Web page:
What they’re saying about Albert Pujols’ historic night

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Cardinals slugger Albert Pujols tallied a World Series record 14 total bases in Saturday night’s 16-7 Game 3 defeat of the Rangers. He went 5-for-6 with six RBI and four runs scored, homering three times to join the proverbial Mount Rushmore of postseason performers. Only Babe Ruth and Reggie Jackson had homered three times in a World Series game before Albert joined them in accomplishing the feat.

Let’s take a trip around the web to see what others are saying about Pujols’ historical performance:

Jayson Stark of ESPN.com: “This isn’t a tale about how many zillions of dollars Albert Pujols is about to add to his 401(k) this winter. This isn’t a tale about whether Albert Pujols owes it to the American public to talk to media knuckleheads like us after a World Series game. No, this is just a tale about what really matters at times like this — the tale of how the greatest hitter in our solar system took an electrifying journey into the history books on a crazy Saturday evening in October.”

MLB.com’s Matthew Leach: “It would not have been unreasonable to think Albert Pujols had nothing left to accomplish in baseball. It just would have been wrong. Add one more line to the résumé of the greatest hitter of his generation: Pujols turned in the greatest individual hitting performance in World Series history on Saturday night.”

Rangers manager Ron Washington: “Between him and [Miguel] Cabrera, you need to outlaw them. They’re just that good.The guy just got locked in after his first at-bat tonight. I thought we had put him away. Next thing you know, the ball is up in the third deck.”

Cardinals skipper Tony La Russa: “There were a couple times in the dugout during the middle of the game we said let’s have a game like we’ll never forget. That’s kind of what he did.’’

Gil LeBreton, Fort Worth Star-Telegram: “Pujols batted in four consecutive innings, fourth through seventh. He hit a single, a single, a home run and then another homer. And for anyone who wasn’t yet stupefied, Pujols launched another fly ball into the left-field seats in the top of the ninth.”

Bernie Miklasz of the St. Louis Post-Dispatch: “When the scoreboard stopped flashing, when the smoke cleared, when the Texas Rangers’ pitchers wobbled into the clubhouse to receive stitches, Albert Pujols finally dropped his bat. … Pujols went deep into his own heart, and then deep into the heart of Texas.”

Tim Brown of Yahoo! Sports: “North Texas has its way of lookin’ at things, and then of puttin’ ‘em. And right about the time the Texas Rangers were gettin’ plum pole-axed Saturday night on Nolan Ryan Expressway, as they were witnessing and participating in one of the great offensive performances – if not the greatest – in World Series history, they’d bought themselves another folksy idiom: Son, you don’t get into a hittin’ contest with Albert Pujols.”

SI.com’s Tom Verducci: “Lincoln at Gettysburg. Hendrix at Woodstock. Pujols at Arlington. The performance of a lifetime.”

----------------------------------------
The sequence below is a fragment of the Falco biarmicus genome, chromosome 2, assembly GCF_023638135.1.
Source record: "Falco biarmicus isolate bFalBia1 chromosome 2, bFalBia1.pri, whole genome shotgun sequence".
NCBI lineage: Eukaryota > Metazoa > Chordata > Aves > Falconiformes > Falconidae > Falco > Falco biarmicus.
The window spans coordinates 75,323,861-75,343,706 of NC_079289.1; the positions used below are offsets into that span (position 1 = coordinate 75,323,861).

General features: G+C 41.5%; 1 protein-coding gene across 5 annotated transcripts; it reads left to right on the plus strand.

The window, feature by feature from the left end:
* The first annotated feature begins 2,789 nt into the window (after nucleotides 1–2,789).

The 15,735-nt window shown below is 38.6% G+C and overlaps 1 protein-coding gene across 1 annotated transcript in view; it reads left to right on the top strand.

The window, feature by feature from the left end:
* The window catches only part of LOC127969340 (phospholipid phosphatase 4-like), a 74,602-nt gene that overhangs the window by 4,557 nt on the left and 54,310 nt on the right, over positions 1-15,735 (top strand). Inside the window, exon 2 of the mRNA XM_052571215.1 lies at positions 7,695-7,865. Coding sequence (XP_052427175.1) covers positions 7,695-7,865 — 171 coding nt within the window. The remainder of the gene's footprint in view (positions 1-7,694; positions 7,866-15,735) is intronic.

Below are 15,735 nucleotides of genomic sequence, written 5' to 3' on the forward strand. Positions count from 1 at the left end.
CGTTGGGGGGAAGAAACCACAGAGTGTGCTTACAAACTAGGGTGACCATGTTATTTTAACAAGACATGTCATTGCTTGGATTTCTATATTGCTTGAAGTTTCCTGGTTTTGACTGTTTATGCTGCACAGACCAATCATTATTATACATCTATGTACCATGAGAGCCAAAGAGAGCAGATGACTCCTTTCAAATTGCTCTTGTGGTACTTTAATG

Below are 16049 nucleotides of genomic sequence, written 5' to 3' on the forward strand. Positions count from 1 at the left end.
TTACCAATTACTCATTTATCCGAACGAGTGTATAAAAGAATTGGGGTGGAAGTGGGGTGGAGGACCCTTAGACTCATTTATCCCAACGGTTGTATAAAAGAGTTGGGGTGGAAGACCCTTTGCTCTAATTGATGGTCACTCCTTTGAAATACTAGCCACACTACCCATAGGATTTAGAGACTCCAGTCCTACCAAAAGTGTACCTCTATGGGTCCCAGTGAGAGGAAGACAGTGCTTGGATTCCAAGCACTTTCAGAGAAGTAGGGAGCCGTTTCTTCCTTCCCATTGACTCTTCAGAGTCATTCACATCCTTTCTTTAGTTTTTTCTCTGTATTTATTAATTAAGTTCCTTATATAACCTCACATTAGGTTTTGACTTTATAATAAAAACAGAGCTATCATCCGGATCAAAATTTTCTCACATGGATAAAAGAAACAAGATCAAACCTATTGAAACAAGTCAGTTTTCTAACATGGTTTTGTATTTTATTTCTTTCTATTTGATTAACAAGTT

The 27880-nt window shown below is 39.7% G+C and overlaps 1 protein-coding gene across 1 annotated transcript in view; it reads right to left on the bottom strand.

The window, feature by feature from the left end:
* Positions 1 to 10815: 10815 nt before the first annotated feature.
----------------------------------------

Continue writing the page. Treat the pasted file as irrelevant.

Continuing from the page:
Joe Strauss of the St. Louis Post-Dispatch: “You know you’re getting old(er) when you see something like tonite and reckon you’ll never see it again.”

Alex Dickerson to miss 2017 season after undergoing back surgery

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Padres’ outfielder Alex Dickerson won’t see PETCO Park anytime soon — at least, not as its starting left fielder. The 27-year-old was diagnosed with a bulging disc in his lower back prior to the start of the 2017 season, and hasn’t made any kind of substantial progress in the months since. According to Dennis Lin of the San Diego Union-Tribune, he suffered a setback in his recovery process last week and is set to undergo a season-ending discectomy next Wednesday.

Over 285 plate appearances, Dickerson batted .257/.333/.455 with 10 home runs and a .788 OPS for the Padres in 2016. He missed several days with a right hip contusion last July, but hasn’t experienced any substantial health problems since undergoing surgery in 2014 to repair a torn ligament in his left ankle.

The expected recovery period for lower back surgery is 3-4 months, according to Lin, which puts Dickerson’s estimated return just a few days before the end of the regular season. The Padres aren’t scraping the bottom of the NL West, but their 29-44 record doesn’t bode well for a postseason run this year. Assuming Dickerson rehabs his back in a timely manner, he should be in fine form to enter the competition for left field next spring.

Video: Hanley Ramirez’s No. 250 career home run barely left the field

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Hanley Ramirez played a pivotal role during the Red Sox’ 9-4 win over the Angels on Friday night, crushing a two-run homer off of Alex Meyer to bring the Sox up to a four-run lead in the fourth inning.

Well, crushed might be the wrong word. The ball cleared the right field fence with a mere 350 feet, landing just beyond Pesky’s Pole to bring Ramirez’s career home run total to an even 250.

According to the ESPN Home Run Tracker, Ramirez’s milestone blast wasn’t the shortest home run of the year — not by a long shot. That distinction currently belongs to Rays’ outfielder Corey Dickerson, who skimmed the left field fence at Rogers Centre with a 326-foot homer back in April.